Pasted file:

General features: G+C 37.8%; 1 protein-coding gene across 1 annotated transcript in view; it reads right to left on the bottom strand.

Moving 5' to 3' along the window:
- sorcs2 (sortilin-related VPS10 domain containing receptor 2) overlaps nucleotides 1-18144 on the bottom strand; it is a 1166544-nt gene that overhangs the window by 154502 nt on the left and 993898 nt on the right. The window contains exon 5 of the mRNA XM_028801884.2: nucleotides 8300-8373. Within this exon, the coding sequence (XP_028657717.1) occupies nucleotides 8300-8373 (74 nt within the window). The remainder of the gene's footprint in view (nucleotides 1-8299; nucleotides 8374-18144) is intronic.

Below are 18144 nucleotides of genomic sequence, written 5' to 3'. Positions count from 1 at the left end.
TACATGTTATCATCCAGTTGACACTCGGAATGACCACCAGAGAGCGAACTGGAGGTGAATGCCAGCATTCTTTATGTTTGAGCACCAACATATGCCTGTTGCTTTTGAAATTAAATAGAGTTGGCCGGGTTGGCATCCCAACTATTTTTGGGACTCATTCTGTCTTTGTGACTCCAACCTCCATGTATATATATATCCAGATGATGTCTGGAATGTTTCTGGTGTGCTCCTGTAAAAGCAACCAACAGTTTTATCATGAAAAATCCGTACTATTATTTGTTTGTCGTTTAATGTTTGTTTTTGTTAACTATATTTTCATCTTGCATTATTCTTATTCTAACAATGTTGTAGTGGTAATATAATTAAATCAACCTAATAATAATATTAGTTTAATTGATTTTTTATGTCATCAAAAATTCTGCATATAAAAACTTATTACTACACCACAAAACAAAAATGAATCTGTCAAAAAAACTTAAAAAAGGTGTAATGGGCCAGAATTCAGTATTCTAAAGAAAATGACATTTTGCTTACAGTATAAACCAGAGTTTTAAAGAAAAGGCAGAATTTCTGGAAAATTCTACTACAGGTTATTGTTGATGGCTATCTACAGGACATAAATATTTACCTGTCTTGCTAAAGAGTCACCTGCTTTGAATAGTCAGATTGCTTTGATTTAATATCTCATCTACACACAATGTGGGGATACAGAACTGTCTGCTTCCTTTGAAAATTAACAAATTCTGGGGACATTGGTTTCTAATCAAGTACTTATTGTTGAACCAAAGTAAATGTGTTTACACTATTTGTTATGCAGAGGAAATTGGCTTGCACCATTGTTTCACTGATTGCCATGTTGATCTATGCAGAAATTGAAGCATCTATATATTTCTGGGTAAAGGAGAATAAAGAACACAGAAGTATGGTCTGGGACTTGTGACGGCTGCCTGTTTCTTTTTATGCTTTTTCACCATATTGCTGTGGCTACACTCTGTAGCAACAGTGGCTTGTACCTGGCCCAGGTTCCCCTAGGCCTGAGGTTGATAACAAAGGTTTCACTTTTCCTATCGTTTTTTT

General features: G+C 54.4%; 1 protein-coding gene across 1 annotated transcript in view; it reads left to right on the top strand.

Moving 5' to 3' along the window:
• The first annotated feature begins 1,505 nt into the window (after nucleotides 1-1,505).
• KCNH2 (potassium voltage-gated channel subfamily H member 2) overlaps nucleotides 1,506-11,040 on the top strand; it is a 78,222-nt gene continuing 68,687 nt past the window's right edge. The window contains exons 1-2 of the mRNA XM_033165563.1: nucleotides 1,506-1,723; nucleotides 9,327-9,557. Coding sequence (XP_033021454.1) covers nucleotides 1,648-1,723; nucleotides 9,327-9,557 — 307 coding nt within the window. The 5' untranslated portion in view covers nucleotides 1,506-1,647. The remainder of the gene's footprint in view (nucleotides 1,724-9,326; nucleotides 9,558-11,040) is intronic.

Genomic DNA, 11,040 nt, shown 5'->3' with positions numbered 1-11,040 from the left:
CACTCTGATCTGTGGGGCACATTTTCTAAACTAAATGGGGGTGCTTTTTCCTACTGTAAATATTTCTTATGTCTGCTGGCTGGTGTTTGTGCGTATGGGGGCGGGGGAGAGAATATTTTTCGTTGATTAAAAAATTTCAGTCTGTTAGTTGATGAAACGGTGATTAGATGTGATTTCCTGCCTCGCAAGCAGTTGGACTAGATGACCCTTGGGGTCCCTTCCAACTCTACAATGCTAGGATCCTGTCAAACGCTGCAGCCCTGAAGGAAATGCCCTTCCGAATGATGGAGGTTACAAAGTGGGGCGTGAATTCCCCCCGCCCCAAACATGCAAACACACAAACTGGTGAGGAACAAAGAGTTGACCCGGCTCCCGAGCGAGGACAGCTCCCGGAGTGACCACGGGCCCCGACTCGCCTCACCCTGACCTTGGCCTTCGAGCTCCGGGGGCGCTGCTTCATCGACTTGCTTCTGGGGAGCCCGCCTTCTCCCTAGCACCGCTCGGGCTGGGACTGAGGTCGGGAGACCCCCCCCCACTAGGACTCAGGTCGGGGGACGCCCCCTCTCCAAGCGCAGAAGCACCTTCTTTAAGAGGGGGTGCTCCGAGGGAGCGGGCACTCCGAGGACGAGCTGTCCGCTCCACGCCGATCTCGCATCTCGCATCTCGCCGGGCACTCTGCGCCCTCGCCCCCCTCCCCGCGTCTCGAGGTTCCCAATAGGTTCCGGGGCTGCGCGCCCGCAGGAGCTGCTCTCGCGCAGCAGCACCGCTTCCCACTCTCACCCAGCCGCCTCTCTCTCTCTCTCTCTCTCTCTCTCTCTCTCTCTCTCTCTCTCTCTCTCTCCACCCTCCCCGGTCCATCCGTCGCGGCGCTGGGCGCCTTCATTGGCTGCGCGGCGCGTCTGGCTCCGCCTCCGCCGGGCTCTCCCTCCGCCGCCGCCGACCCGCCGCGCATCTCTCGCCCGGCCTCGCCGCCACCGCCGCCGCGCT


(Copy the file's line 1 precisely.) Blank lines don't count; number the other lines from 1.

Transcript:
General features: G+C 37.8%; 1 protein-coding gene across 1 annotated transcript in view; it reads right to left on the bottom strand.